I was struck by the reported last words of Moammar Gadhafi, “Don’t you know right from wrong?” The irony of this question is covered very well by other political analysts. But you have to admit, it is a pretty interesting question from a man infamous for the wholesale disregard of human rights, active terrorism, mass murder, and choking political oppression.
For me, I am interested in the idea that “right and wrong” are fundamental leadership issues. When we defined the idea of an Evolutionary leader, ethics and a moral compass are central characteristics. For the record, Gadhafi was not an Evolutionary leader. Not even close.
For a real evolutionary leader, a moral compass allows for key constants to be in place while everything else invariably changes. Ethics provide structure and stability. The Evolutionary leader is able to surf the forces of change because of this keel, this rudder, of resolute ethics.
But ethics can be a real problem for leaders as well…just glance through the news for plenty of examples. Ethics can trip up leaders not just for lapses in ethical judgment, but also in empowering deliberative, future oriented decisions. It may seem counter intuitive to imagine a leader as both pious and adventurous. So how can we think about ethics clearly? How can we think about our ethical position in a way that invigorates decision making? In Peter Northouse’s book Leadership Theory we get some interesting explanations to ponder.
One way to think about our ethical compass comes to us from the Greek word “Telos” meaning “ends” or “purposes”. A “teleological” leadership orientation begins with the vision in mind of a desired future state. The leader makes choices that incrementally move the world closer and closer to the goal. As you read Evolutionaries, you hear a number of the leaders working from a clear picture of what the future will look like. The leaders spend a lot of time studying, debating, and clarifying that future and they communicate it to everyone. For real evolutionary leaders, the interests of others are a part and parcel of the future vision; the ideal end state.
Ethics work to balance the needs of the individual with the needs of others—think of the great scene with Mr. Spock and Captain Kirk: “The needs of the many outweigh the needs of the few…” This statement is reflective of ethics in a “deontological” leadership position. This term comes from the Greek term “deos” meaning “duty.”
In this perspective the leader marches forward more from an articulate and intrinsic sense of right and wrong. Telling the truth, doing the right thing, being fair etc. are the behaviors you do because that is what works to protect the moral rights of others as well as your own. Again, it is a balance between your needs and the needs of the people around you (and in the world).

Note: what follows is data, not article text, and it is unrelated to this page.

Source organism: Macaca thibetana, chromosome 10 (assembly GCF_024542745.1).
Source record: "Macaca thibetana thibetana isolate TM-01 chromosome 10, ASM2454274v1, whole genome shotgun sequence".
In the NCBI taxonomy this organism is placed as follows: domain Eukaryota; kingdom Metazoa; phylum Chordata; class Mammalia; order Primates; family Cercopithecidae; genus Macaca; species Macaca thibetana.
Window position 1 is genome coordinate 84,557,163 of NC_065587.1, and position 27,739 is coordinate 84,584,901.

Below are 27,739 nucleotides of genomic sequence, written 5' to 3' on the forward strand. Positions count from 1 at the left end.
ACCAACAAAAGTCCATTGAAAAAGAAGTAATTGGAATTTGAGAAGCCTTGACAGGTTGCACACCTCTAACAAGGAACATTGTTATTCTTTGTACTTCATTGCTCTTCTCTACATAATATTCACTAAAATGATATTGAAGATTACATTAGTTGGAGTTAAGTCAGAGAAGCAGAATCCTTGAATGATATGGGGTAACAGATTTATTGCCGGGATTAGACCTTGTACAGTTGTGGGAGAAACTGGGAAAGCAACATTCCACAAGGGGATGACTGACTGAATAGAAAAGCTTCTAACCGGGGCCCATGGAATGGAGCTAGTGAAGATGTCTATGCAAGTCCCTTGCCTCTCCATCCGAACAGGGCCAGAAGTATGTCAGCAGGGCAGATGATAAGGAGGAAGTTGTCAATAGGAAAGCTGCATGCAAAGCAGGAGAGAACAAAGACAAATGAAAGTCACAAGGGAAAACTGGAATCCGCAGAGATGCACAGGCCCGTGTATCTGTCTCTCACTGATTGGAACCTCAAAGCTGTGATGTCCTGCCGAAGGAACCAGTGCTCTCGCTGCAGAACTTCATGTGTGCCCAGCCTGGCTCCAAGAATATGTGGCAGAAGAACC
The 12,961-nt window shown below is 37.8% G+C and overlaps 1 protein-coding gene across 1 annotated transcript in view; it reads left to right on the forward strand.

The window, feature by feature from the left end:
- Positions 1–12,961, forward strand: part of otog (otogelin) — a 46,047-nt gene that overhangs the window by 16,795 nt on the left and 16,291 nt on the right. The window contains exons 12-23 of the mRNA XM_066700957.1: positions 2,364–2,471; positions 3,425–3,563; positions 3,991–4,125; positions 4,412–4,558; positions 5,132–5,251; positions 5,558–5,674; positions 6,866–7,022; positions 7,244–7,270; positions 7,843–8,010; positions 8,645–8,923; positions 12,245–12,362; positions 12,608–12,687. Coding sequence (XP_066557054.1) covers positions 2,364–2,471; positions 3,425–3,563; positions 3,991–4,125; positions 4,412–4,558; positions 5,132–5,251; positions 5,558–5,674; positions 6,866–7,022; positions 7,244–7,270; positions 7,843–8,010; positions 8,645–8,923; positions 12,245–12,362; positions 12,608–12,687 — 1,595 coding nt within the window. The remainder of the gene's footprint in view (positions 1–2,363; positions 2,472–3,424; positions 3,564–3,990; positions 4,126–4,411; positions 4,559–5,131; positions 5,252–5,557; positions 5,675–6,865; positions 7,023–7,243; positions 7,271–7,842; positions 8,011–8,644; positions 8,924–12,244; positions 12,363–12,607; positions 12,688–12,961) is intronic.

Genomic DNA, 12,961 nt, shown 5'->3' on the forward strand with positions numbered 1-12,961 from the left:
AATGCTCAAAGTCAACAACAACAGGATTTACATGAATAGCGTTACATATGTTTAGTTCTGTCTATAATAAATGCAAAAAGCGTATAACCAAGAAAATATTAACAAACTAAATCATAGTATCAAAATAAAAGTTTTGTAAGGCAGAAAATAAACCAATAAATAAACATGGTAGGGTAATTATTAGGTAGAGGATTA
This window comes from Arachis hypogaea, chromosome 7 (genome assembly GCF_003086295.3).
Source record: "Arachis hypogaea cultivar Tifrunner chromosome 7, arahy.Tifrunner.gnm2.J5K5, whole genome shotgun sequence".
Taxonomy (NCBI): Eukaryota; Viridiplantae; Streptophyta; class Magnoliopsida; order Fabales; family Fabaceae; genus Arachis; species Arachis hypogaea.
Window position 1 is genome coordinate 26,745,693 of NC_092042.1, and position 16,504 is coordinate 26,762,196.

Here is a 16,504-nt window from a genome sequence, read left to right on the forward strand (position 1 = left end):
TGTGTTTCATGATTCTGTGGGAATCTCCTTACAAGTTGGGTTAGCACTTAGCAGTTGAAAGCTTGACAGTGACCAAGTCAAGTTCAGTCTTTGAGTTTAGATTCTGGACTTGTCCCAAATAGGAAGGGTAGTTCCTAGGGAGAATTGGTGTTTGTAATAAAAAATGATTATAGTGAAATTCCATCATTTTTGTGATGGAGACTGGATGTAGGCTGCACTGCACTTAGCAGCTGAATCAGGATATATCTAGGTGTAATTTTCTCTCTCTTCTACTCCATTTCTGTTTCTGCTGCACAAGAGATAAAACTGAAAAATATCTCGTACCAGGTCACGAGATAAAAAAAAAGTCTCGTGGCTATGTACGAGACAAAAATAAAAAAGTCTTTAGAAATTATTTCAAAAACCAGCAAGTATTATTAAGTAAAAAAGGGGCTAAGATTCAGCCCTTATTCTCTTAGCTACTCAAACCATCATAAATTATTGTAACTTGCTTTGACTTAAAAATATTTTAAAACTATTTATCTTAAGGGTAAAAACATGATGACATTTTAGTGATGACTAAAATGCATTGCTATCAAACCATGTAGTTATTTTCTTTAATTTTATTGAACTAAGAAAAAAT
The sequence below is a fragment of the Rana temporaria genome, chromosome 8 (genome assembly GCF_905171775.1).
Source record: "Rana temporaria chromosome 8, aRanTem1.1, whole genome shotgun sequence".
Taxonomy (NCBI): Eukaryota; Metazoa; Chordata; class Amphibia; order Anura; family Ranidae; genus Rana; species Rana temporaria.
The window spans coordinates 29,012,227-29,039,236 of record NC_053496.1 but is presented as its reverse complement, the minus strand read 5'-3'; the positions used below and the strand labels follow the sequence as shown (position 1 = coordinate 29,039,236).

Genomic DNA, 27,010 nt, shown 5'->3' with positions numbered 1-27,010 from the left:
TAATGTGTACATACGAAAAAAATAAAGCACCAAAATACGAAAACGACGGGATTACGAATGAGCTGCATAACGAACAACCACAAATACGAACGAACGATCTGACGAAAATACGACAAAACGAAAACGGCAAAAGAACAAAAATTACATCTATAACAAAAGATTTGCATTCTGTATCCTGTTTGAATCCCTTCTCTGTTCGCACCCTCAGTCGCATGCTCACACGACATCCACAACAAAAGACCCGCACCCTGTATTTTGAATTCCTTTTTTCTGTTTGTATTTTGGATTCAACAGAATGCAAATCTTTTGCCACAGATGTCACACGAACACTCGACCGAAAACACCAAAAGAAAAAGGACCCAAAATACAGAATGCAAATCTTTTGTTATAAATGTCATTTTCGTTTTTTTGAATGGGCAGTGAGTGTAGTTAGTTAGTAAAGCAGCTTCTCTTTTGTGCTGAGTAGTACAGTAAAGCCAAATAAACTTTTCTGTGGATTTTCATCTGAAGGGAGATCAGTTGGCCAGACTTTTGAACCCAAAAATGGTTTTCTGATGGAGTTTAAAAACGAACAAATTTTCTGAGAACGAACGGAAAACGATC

If you take a minute to think deeply about these two approaches you can see that they can result in tension with one another. Actions taken to achieve a desired end state may prioritize one set of choices; where acting from an intrinsic sense of duty may dictate very different behaviors.
For example, the leaders of the “Occupy” movements are frequently criticized for not having clear “demands”. For these leaders, that is not the point; they are operating “deontologically” not “teleologically.” They are saying that businesses and banks should do the right thing, tell the truth, offer real value etc. as a matter of duty and principle. Ironically, the same thing can be said of Tea Party activists who are more focused on the principles of limited taxation and limited government than any particular plan for the future.
My current discipline is to reflect on the “why” question (see Chapter One of Evolutionaries) by asking if I am leading from a teleological perspective; or if I am working from a sense of duty (deontological). The results of this little thought experiment are quite interesting. I am more aware of the assumptions about life and behavior that are hard-wired into me and those that are important to make the world a better place. But it is not all about results. Like most evolutionary pursuits, it is the journey of this thinking that yields the real benefits.
So don’t you know right from wrong? I bet you do, and that understanding is informing your capacity as a leader every single day.